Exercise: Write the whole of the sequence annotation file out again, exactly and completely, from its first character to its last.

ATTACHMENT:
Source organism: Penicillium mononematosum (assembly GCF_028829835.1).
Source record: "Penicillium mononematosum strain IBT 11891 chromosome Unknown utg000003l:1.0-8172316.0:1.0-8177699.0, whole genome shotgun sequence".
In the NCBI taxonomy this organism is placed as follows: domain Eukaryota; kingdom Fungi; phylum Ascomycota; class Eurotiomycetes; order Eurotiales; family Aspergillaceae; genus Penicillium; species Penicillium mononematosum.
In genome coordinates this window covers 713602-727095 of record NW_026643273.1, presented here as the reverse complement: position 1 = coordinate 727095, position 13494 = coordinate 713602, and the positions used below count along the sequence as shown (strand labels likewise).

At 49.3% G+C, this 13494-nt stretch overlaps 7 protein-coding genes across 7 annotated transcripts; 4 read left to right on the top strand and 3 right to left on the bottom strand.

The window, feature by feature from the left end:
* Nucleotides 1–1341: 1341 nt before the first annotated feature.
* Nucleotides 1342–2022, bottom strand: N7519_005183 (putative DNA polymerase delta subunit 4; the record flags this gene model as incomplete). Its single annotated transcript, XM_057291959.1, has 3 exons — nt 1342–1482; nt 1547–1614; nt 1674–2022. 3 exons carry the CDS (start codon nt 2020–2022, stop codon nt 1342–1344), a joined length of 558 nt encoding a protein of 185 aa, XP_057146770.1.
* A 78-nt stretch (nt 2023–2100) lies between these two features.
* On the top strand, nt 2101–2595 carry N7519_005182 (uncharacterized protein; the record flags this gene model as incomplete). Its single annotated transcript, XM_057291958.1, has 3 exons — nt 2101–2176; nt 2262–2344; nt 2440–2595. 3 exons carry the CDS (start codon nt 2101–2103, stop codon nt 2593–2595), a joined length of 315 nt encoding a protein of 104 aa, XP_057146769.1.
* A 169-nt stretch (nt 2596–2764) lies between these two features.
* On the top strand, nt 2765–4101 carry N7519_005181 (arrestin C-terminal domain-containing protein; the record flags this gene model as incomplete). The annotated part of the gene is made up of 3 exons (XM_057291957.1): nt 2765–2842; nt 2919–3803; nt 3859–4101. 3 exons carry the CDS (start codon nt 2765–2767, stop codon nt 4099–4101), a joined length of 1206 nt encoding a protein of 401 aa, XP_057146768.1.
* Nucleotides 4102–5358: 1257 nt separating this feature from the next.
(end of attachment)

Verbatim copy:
Source organism: Penicillium mononematosum (assembly GCF_028829835.1).
Source record: "Penicillium mononematosum strain IBT 11891 chromosome Unknown utg000003l:1.0-8172316.0:1.0-8177699.0, whole genome shotgun sequence".
In the NCBI taxonomy this organism is placed as follows: domain Eukaryota; kingdom Fungi; phylum Ascomycota; class Eurotiomycetes; order Eurotiales; family Aspergillaceae; genus Penicillium; species Penicillium mononematosum.
In genome coordinates this window covers 713602-727095 of record NW_026643273.1, presented here as the reverse complement: position 1 = coordinate 727095, position 13494 = coordinate 713602, and the positions used below count along the sequence as shown (strand labels likewise).

At 49.3% G+C, this 13494-nt stretch overlaps 7 protein-coding genes across 7 annotated transcripts; 4 read left to right on the top strand and 3 right to left on the bottom strand.

The window, feature by feature from the left end:
* Nucleotides 1–1341: 1341 nt before the first annotated feature.
* Nucleotides 1342–2022, bottom strand: N7519_005183 (putative DNA polymerase delta subunit 4; the record flags this gene model as incomplete). Its single annotated transcript, XM_057291959.1, has 3 exons — nt 1342–1482; nt 1547–1614; nt 1674–2022. 3 exons carry the CDS (start codon nt 2020–2022, stop codon nt 1342–1344), a joined length of 558 nt encoding a protein of 185 aa, XP_057146770.1.
* A 78-nt stretch (nt 2023–2100) lies between these two features.
* On the top strand, nt 2101–2595 carry N7519_005182 (uncharacterized protein; the record flags this gene model as incomplete). Its single annotated transcript, XM_057291958.1, has 3 exons — nt 2101–2176; nt 2262–2344; nt 2440–2595. 3 exons carry the CDS (start codon nt 2101–2103, stop codon nt 2593–2595), a joined length of 315 nt encoding a protein of 104 aa, XP_057146769.1.
* A 169-nt stretch (nt 2596–2764) lies between these two features.
* On the top strand, nt 2765–4101 carry N7519_005181 (arrestin C-terminal domain-containing protein; the record flags this gene model as incomplete). The annotated part of the gene is made up of 3 exons (XM_057291957.1): nt 2765–2842; nt 2919–3803; nt 3859–4101. 3 exons carry the CDS (start codon nt 2765–2767, stop codon nt 4099–4101), a joined length of 1206 nt encoding a protein of 401 aa, XP_057146768.1.
* Nucleotides 4102–5358: 1257 nt separating this feature from the next.